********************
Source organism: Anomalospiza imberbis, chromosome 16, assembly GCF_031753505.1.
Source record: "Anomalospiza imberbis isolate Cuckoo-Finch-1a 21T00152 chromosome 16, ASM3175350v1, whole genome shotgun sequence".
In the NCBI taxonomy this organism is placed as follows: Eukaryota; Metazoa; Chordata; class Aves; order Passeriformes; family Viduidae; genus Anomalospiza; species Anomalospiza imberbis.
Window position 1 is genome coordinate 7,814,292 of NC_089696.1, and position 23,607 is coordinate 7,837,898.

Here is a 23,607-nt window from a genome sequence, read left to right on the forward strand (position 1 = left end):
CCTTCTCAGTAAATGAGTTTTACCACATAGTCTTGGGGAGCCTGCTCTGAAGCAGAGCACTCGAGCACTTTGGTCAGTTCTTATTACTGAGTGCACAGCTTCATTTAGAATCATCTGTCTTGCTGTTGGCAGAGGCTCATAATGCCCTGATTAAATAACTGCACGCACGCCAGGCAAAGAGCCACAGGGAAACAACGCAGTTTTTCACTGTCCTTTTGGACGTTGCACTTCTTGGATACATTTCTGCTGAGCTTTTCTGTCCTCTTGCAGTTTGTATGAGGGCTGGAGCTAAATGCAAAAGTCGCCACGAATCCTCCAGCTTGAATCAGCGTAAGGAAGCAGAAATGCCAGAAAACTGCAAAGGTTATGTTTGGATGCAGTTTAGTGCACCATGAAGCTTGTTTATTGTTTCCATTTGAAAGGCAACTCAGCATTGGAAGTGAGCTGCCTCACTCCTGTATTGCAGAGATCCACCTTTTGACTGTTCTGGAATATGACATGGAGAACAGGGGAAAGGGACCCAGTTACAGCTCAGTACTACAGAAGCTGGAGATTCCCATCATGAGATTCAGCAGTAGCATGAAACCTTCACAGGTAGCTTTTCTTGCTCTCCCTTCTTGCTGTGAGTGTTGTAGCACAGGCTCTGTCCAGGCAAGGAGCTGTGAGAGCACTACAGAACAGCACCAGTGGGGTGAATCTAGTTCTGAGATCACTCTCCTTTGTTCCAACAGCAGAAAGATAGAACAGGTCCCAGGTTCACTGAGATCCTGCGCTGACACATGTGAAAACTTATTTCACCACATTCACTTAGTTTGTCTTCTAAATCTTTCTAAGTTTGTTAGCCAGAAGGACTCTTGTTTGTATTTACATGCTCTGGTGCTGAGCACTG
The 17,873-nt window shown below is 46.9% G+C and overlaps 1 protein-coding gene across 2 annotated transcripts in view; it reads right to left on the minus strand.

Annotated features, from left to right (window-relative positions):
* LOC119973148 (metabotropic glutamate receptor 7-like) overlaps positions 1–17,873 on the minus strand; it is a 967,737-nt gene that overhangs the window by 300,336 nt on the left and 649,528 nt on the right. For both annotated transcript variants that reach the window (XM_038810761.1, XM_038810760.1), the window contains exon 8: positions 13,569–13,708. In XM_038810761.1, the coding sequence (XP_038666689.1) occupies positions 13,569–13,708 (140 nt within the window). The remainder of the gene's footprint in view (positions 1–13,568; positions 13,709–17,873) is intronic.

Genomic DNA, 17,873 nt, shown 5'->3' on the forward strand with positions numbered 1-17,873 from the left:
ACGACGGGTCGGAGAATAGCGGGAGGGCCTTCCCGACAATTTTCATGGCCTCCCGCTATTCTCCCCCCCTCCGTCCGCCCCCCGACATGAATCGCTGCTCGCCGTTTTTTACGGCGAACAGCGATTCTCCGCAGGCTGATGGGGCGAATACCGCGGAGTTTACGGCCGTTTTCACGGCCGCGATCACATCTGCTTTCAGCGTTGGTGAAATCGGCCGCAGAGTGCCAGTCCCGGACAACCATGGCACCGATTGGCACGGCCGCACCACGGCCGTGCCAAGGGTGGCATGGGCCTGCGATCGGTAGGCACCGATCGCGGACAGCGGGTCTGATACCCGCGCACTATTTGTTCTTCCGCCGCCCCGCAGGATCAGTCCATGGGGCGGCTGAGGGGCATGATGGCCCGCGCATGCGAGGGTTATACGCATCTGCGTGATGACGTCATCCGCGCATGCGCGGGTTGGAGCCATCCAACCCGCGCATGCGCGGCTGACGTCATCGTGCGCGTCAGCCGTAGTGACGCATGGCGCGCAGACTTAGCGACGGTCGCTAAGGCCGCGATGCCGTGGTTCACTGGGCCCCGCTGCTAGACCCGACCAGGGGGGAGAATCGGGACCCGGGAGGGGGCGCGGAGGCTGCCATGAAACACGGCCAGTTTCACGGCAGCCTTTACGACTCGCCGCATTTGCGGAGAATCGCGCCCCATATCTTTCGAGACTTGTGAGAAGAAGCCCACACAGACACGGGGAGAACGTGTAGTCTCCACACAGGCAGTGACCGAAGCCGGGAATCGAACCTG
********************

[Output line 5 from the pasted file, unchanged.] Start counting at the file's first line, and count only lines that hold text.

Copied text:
Here is a 23,607-nt window from a genome sequence, read left to right on the forward strand (position 1 = left end):